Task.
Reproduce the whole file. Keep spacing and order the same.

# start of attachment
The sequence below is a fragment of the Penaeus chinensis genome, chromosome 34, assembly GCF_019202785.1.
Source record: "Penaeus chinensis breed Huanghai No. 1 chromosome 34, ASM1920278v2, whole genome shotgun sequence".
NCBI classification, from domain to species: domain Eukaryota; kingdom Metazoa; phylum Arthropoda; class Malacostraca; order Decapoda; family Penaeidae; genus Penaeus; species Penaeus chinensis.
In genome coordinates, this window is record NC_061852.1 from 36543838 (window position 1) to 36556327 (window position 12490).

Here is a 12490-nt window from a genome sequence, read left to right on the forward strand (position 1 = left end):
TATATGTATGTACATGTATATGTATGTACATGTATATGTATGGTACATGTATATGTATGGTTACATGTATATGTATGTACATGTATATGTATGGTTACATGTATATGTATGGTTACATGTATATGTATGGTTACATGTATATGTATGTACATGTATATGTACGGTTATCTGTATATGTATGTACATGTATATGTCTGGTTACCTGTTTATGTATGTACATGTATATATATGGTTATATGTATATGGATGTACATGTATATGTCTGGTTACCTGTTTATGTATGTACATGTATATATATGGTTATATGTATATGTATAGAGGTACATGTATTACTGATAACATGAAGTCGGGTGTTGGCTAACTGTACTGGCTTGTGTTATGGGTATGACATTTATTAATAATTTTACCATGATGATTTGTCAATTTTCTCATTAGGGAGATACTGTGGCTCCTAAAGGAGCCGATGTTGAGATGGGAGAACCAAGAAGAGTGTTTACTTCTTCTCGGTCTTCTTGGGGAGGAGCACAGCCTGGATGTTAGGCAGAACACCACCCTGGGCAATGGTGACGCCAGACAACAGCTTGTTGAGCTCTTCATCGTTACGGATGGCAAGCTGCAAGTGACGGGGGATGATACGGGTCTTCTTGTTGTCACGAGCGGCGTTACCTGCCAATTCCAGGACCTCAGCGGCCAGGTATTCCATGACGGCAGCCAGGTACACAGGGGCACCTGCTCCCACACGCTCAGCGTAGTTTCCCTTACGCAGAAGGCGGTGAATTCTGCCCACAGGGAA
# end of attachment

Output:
The sequence below is a fragment of the Penaeus chinensis genome, chromosome 34, assembly GCF_019202785.1.
Source record: "Penaeus chinensis breed Huanghai No. 1 chromosome 34, ASM1920278v2, whole genome shotgun sequence".
NCBI classification, from domain to species: domain Eukaryota; kingdom Metazoa; phylum Arthropoda; class Malacostraca; order Decapoda; family Penaeidae; genus Penaeus; species Penaeus chinensis.
In genome coordinates, this window is record NC_061852.1 from 36543838 (window position 1) to 36556327 (window position 12490).

Here is a 12490-nt window from a genome sequence, read left to right on the forward strand (position 1 = left end):
TATATGTATGTACATGTATATGTATGTACATGTATATGTATGGTACATGTATATGTATGGTTACATGTATATGTATGTACATGTATATGTATGGTTACATGTATATGTATGGTTACATGTATATGTATGGTTACATGTATATGTATGTACATGTATATGTACGGTTATCTGTATATGTATGTACATGTATATGTCTGGTTACCTGTTTATGTATGTACATGTATATATATGGTTATATGTATATGGATGTACATGTATATGTCTGGTTACCTGTTTATGTATGTACATGTATATATATGGTTATATGTATATGTATAGAGGTACATGTATTACTGATAACATGAAGTCGGGTGTTGGCTAACTGTACTGGCTTGTGTTATGGGTATGACATTTATTAATAATTTTACCATGATGATTTGTCAATTTTCTCATTAGGGAGATACTGTGGCTCCTAAAGGAGCCGATGTTGAGATGGGAGAACCAAGAAGAGTGTTTACTTCTTCTCGGTCTTCTTGGGGAGGAGCACAGCCTGGATGTTAGGCAGAACACCACCCTGGGCAATGGTGACGCCAGACAACAGCTTGTTGAGCTCTTCATCGTTACGGATGGCAAGCTGCAAGTGACGGGGGATGATACGGGTCTTCTTGTTGTCACGAGCGGCGTTACCTGCCAATTCCAGGACCTCAGCGGCCAGGTATTCCATGACGGCAGCCAGGTACACAGGGGCACCTGCTCCCACACGCTCAGCGTAGTTTCCCTTACGCAGAAGGCGGTGAATTCTGCCCACAGGGAA